Chemo number 7 versus Rachel

The upside of my blood recovering has meant I went ahead with number 7 yesterday as scheduled, and it all went super smoothly.  I even managed to leave before the nurses turned off the lights and got treated by a new nurse putting my steroids in by drip rather than injection; amazing what passes for pleasure these days! And Jo did a change over with mum and turned up at lunchtime with liquorice toffees. Everything was going like clockwork….hmmm.

Until I tried to leave and found the neuropathy and chemo fog had descended so fast, my friend Jo resembled Usain Bolt as I tried to follow her to the car park!  And this from a women who broke both ankles and wrists last year, so I must be hallucinating or the nice nurses have messed about with my wiring again.

And sure enough sickness followed and my body began to emitt its usual chemo glow lighting up the chiltern hills. You walk in to the sight of a miserable grey rainy Buckinghamshire sky and leave a few hours later filled with chemicals and heh, instant Maldives!

Chemo number 7 is shaping up to be a nasty piece of work and roughing me up a bit too much.  Now Knock it off!  Meanwhile Dad, decorator turned nurse administers the bone marrow injections!

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Sometimes you do want to shoot the messenger…

A man goes to his doctor for a complete checkup. He hasn’t been feeling well and wants to find out if he’s ill. After the checkup the doctor comes out with the results of the examination.

“I’m afraid I have some bad news. You’re dying and you don’t have much time,” the doctor says.

“Oh no, that’s terrible. How long have I got?” the man asks.

“10…” says the doctor.

“10? 10 what? Months? Weeks? What?!” he asks desperately.

“10…9…8…7…”

I do love black humour, but why do some people in the medical profession believe anyone facing the shock of a cancer diagnosis must be in complete denial and in urgent need of a nice little chat about death?

Personally I would have thought this is the very time you could do with a bit of gentle brain reconditioning to build up your mental strength, but there appears a rush to unload both barrels on you faster than quick draw McGraw with the occasional book recommendation for your children on losing a parent lobbed in to lighten the mood!

Facing your demons is in my opinion a bogus concept which causes even more anxiety than the hard working journalists from the Daily Mail!

Once upon a time I enjoyed the perverse pleasure to be had from a misery memoir, but these days I crave informed positivity and happy news even more than I crave the mute button on the nickelodeon channel, or a solid chocolate KitKat.

My own experience, which still stains my memory, was from the Ian Rennie nurses who introduced themselves with a motivational  “Hi we are from the end of life and terminal care team”.  Friends have also reported priceless gems such as “So I hear you want to talk about your death” to “If you pay into a pension, I wouldn’t bother to continue if I were you”. Now should you manage to get over this punch in the gut (possibly by holding your brain under a running hot water tap and scrubbing thoroughly for several months), there is amazing support, care and positivity out there and I can’t fault the dedication.  It just seems a shame that we have to go through this ritual first, rather like an initiation into a street gang!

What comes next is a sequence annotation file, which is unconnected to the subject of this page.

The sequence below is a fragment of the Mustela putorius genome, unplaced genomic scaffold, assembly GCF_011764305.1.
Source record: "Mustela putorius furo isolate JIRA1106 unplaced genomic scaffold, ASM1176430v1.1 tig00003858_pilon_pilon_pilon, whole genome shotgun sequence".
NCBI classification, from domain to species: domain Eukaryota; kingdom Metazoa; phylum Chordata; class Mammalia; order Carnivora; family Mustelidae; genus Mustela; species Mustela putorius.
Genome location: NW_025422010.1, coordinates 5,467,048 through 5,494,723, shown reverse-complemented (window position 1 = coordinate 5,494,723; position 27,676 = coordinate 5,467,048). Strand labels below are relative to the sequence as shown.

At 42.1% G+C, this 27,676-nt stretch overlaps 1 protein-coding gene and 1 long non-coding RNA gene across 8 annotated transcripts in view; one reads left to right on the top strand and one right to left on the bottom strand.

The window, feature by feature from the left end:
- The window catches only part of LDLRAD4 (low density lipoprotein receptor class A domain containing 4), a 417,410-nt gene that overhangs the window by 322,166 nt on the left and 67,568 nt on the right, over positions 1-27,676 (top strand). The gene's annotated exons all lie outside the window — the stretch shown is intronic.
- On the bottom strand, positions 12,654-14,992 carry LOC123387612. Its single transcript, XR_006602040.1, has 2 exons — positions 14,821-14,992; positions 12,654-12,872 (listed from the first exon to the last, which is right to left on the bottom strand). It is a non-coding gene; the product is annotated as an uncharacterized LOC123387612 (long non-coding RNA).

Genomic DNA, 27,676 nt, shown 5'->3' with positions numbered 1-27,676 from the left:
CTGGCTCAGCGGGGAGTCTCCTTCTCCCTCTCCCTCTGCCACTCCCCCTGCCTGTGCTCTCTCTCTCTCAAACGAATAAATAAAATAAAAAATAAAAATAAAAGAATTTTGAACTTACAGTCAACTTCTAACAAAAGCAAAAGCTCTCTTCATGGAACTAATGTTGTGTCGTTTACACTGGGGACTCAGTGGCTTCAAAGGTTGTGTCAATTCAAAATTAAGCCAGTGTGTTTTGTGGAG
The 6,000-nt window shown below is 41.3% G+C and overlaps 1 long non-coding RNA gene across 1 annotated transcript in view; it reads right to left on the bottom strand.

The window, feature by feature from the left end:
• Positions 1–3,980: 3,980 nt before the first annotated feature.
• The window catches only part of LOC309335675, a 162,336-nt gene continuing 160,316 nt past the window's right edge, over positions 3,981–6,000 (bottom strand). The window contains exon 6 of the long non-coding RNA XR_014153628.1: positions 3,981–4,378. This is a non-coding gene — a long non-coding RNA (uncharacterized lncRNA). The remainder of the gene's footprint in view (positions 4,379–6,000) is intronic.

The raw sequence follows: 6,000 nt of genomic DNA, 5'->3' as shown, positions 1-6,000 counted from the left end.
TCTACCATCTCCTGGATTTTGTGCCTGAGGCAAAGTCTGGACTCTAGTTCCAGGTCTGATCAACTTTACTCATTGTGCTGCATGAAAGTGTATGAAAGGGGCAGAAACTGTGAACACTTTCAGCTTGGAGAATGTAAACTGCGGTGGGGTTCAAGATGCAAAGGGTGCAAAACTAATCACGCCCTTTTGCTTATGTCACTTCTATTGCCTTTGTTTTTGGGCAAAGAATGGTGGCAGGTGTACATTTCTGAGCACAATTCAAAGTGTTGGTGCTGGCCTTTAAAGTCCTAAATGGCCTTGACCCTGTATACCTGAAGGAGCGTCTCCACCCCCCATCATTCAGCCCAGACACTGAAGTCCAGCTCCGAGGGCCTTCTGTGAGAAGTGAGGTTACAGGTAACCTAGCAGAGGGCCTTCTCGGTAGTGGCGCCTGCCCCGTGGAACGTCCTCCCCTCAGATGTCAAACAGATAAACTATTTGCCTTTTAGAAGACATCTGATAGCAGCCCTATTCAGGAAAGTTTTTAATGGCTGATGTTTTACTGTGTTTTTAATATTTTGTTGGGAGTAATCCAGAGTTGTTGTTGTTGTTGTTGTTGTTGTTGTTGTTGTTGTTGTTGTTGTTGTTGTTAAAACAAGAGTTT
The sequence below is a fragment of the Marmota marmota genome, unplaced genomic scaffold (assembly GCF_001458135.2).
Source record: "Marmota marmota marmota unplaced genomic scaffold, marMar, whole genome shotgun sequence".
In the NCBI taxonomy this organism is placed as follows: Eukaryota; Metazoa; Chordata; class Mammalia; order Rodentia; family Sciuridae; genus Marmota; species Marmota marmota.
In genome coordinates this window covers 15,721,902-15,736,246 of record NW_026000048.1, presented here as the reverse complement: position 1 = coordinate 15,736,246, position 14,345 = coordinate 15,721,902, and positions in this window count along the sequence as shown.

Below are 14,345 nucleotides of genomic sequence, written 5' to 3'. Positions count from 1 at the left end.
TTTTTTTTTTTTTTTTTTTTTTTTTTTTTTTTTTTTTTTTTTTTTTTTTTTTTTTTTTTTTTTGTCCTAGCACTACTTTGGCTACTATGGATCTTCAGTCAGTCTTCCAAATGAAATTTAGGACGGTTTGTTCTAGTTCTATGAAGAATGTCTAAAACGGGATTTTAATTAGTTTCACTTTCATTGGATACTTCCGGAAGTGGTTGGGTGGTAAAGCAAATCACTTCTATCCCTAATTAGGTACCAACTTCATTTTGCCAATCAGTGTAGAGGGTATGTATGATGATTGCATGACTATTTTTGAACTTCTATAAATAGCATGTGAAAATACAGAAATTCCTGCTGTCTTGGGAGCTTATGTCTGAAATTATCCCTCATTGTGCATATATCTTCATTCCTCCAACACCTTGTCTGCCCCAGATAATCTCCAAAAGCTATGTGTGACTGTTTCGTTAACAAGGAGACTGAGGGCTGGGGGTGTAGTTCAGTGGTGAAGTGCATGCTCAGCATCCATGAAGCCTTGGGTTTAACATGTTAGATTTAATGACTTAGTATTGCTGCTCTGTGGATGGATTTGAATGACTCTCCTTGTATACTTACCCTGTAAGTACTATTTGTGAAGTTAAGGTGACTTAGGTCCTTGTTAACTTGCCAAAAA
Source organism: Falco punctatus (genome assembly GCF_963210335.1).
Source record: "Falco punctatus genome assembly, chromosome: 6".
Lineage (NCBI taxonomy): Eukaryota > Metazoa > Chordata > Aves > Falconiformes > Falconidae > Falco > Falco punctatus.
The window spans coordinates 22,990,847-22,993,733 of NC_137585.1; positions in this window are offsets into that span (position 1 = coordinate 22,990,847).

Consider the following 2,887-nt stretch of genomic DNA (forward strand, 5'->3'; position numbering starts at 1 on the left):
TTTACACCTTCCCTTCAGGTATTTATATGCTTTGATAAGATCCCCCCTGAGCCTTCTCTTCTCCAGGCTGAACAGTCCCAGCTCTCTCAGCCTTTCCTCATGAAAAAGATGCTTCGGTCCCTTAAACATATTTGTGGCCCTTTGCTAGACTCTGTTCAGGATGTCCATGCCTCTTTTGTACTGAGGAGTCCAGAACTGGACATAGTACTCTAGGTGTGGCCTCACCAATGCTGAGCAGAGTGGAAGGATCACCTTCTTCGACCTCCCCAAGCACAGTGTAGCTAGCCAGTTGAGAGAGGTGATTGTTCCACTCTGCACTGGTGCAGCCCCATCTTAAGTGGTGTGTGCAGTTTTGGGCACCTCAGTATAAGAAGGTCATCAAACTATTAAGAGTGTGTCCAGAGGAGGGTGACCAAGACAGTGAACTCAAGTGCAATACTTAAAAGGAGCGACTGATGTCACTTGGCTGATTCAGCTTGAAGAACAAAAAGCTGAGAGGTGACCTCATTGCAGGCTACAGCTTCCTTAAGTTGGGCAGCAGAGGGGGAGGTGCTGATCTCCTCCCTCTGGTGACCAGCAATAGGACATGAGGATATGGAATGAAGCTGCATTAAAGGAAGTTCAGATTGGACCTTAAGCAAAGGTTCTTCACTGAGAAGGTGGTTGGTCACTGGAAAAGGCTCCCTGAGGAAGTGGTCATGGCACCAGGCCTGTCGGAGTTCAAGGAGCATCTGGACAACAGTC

Surely with the amount of evidence available on the effect of meditation, visualisation and keeping a positive outlook, there should be more support focused here? I am sure I am not alone in calling for more guidance or training for the medical profession on giving life changing news like this?

Anyway, I have just about recovered my composure and am doing well thanks to all the support and medical attention I have received and I hope the same can be said for any newcomers into the club.  The joys of Chemo cycle 7 await on Monday morning so I will be getting friendly with my bed again for a few days, after which I need to get on with some sculpting or pottery  to keep myself busy and away from the pull of the virtual world and back into the real one!

Thanks to everyone for keeping me positive and healthy!

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Just when I was getting ready to give up on my bone idle bone marrow…..

David you were right! 6 attempts needed!

I was totally caught out this morning when my white blood cells stopped acting like French air traffic controllers and finally got back to work.  Granted they dragged their little white blood cell feet and needed 6 attempts to tempt them back into the chemo ward today. But I can now look forward to 3 weeks absence from needles, having sported more cotton wall buds these last 4 weeks than your average reception art class.

Which goes to prove you must never give up; “It’s always darkest before the dawn,so if you are going to steal your neighbours newspaper, that’s the time to do it” or perhaps more suitably from Winston Churchill, “If you are going through hell, keep going!”. Life is anything but predictable at the moment and it does me good to remember faith and loads of love is the key to getting through this.

As we descend back into winter this week, I am consoled by the weeks of enforced rest I ‘endured’ basking in hot sunshine like a job lot of beef jerky.  All I can look forward to over the next 12 days is my body and face swelling back up like an air bed and the aversion to anything cold which has started already with my knife and fork causing my fingers to tingle and swallowing food becoming a dangerous sport with my throat going into spasms.

Oh well, see you on the other side!   zzzzzzzz